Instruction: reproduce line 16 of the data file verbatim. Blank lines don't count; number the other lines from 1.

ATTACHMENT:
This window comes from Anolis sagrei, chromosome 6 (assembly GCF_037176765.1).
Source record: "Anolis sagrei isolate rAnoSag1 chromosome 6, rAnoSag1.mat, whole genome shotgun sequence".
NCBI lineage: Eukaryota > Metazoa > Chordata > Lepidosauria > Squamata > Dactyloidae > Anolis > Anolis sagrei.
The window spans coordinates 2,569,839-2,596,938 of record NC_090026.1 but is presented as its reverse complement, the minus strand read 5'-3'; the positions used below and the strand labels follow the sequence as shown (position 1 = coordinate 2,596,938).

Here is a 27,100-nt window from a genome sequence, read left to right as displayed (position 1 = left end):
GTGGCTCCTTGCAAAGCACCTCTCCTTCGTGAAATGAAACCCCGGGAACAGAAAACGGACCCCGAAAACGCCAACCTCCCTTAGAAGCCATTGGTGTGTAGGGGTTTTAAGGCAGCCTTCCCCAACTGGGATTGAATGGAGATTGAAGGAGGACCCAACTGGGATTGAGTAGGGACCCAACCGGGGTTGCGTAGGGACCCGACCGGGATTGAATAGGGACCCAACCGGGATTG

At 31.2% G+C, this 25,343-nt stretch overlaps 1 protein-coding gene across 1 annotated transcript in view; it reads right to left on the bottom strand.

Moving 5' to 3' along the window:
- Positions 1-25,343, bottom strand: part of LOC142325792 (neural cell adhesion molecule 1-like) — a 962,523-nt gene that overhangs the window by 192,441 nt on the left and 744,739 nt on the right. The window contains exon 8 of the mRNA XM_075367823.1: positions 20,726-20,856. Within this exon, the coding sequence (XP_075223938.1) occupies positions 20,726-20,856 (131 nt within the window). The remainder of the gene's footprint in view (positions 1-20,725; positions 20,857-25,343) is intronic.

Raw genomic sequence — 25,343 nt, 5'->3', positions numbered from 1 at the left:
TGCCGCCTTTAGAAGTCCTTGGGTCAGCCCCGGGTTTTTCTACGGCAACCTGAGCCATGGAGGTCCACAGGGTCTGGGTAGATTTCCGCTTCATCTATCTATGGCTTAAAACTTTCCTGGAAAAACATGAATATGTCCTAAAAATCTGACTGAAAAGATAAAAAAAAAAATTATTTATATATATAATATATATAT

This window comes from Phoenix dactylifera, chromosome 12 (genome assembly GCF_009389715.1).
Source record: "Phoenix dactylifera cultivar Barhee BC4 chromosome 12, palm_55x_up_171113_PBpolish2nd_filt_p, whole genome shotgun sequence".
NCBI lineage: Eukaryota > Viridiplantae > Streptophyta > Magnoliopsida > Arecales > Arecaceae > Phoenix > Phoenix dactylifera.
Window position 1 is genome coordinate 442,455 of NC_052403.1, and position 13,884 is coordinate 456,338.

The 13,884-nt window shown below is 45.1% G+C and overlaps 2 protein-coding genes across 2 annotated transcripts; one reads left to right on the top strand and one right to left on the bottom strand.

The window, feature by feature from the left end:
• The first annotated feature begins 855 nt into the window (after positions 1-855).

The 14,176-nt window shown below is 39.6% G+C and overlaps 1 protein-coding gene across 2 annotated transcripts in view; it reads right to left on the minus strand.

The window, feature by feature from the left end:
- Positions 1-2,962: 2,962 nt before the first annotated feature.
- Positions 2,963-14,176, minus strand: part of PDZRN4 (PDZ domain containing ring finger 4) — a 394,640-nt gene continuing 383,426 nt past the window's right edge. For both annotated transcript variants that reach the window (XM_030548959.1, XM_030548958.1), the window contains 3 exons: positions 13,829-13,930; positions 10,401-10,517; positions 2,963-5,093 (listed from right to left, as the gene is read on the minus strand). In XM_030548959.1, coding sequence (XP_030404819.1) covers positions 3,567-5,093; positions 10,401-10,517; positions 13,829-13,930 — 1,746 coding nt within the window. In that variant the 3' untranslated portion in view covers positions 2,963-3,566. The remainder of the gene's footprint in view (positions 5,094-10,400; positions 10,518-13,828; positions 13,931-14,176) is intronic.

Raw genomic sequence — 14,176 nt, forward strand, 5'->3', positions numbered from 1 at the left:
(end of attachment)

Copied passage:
The 13,884-nt window shown below is 45.1% G+C and overlaps 2 protein-coding genes across 2 annotated transcripts; one reads left to right on the top strand and one right to left on the bottom strand.